On the battlements next to where you’re standing is a lit torch. Players can turn away from the action to light an arrow and shoot an enemy. Shield enemies shot with a burning arrow with have their wooden shields burn away making the next shot easier.
At first, I did what games have taught me all my life. Turn around with the arrow on the bowstring, put both hands forward until the arrow is alight, turn back to the field and shoot.
Reading that in text, you may have figured out what I did after doing this a few times.
After a while I began just turning my upper body so I could keep a stance in the direction of the action. Eventually I realised that I have two independent hands.
All I needed to do was turn my head and reach back with my right arm (instead of both) to light the arrow. Once I figured this out, my flaming shots rang out at least twice as fast.
This revelation was insane. Of course we have two hands that can perform two tasks at once. In this case holding a bow and lighting an arrow. However video games haven’t had controls like this until now.
Previously you would aim a weapon at an object and hit a key to ‘interact’ or something of that nature. Coming back to the realisation that I can move one hand to a location while keeping the other arm in an aiming position is mind blowing.
This was reinforced by Emma making a cup of tea in Job Simulator. At first she knocked over the mug with her jug of water while trying to pour. Instinctively she then grabbed the mug with her other hand to steady it as she poured.
Really simple interactions, yet crazy when you give some thought on how long it took us to get here.
Lesson On Body Language
You may not know this. Body language conveys a ton of information. This is called non-verbal communication.
The most noticeable one (for me at least) is when your significant other crosses their arms across their chest to convey a sort of “I’m closing myself off from your witty statement Dan” kind of thing.
This very thing is interesting to look for in players using VR.
In a normal video game, if you’re stuck you might sit up straighter, clench the controller or mouse tighter and look around for clues.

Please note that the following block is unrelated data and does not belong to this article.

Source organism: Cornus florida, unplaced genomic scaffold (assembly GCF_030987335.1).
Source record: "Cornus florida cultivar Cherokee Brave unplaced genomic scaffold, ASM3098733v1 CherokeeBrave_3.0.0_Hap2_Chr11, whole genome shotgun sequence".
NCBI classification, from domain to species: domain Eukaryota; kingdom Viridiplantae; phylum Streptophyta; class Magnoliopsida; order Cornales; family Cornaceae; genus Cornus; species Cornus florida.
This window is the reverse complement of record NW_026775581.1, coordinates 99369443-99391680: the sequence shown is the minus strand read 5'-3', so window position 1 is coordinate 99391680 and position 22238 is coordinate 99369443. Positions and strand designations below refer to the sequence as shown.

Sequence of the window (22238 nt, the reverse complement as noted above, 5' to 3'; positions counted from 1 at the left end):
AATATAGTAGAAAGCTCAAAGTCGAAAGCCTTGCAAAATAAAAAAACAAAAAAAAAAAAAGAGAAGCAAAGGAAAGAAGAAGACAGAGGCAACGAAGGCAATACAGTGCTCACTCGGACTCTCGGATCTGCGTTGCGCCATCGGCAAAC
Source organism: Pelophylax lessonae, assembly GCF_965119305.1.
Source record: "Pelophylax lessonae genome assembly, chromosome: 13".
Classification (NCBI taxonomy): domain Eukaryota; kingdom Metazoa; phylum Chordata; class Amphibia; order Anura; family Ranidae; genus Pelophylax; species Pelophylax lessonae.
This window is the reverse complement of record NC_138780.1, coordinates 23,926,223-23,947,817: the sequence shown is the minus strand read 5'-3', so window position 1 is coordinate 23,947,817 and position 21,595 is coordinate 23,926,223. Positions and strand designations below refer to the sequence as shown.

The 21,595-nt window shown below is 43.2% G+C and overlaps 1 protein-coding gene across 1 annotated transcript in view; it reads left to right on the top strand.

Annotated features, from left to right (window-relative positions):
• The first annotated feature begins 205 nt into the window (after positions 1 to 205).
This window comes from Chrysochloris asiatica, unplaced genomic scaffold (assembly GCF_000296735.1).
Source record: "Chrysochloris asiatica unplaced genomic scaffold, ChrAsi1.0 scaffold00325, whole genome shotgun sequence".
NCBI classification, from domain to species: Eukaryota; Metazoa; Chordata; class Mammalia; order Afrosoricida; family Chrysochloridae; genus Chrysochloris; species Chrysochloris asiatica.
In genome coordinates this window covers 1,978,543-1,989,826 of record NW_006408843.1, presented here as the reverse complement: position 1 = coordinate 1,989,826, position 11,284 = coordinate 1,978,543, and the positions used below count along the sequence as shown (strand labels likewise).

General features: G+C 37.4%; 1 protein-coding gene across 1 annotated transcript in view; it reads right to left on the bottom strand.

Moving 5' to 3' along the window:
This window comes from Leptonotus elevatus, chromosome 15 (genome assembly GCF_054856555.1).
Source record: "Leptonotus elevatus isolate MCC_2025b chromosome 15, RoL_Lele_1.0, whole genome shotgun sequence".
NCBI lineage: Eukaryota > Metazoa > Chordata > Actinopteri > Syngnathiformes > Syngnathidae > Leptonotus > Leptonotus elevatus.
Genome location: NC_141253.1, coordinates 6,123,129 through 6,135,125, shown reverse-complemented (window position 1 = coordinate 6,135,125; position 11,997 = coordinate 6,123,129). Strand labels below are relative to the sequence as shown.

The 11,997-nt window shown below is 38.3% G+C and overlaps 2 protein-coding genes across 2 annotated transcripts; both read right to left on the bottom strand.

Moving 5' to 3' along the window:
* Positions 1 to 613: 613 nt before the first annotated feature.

In VR, your body does what feels natural. When looking for an object, players tend to tip their hands upward and create a kind of shrug gesture while looking around.
What sounds really simple is kind of incredible. There’s no purpose to this gesture except maybe to get your hands out of your field of view. So why do we turn the palms up while we do it?
According to some ‘alternative’ articles online, that position opens the body and enhances listening. Part of the reason why the lotus position meditation usually has palms up resting on the knees.
Whatever the reason though, I think it’s crazy (and awesome) that VR gives you freedom enough to use that kind of body language without thinking.
I hope developers are able to use this kind of data to work out the difficult or puzzling areas of their games. While data on how long it takes to solve a puzzle, or completion rate is important, I think knowing players emotional state based on body language could be amazing.
Worth Giving Virtual Reality a Try
If you haven’t already, I recommend getting on board the VR train. These units are expensive and you need a solid space to play around in so I’m not saying you should rush out and buy one.
There are a few places that offer an hourly rate to give the HTC Vive, Oculus Rift, or Playstation VR a go in sizeable area. Go with some friends, split the cost and watch each others points of view on the screens available.
I’ve already told my girlfriend that our next home needs a spare room devoid of furniture that can be our ‘VR Room’. Yes, I’m resolved to build an X-men style ‘Danger Room’.
If you’ve played around with VR, gotten ill or had a great time I’d love to hear about it. Shoot me a message through Twitter or Facebook.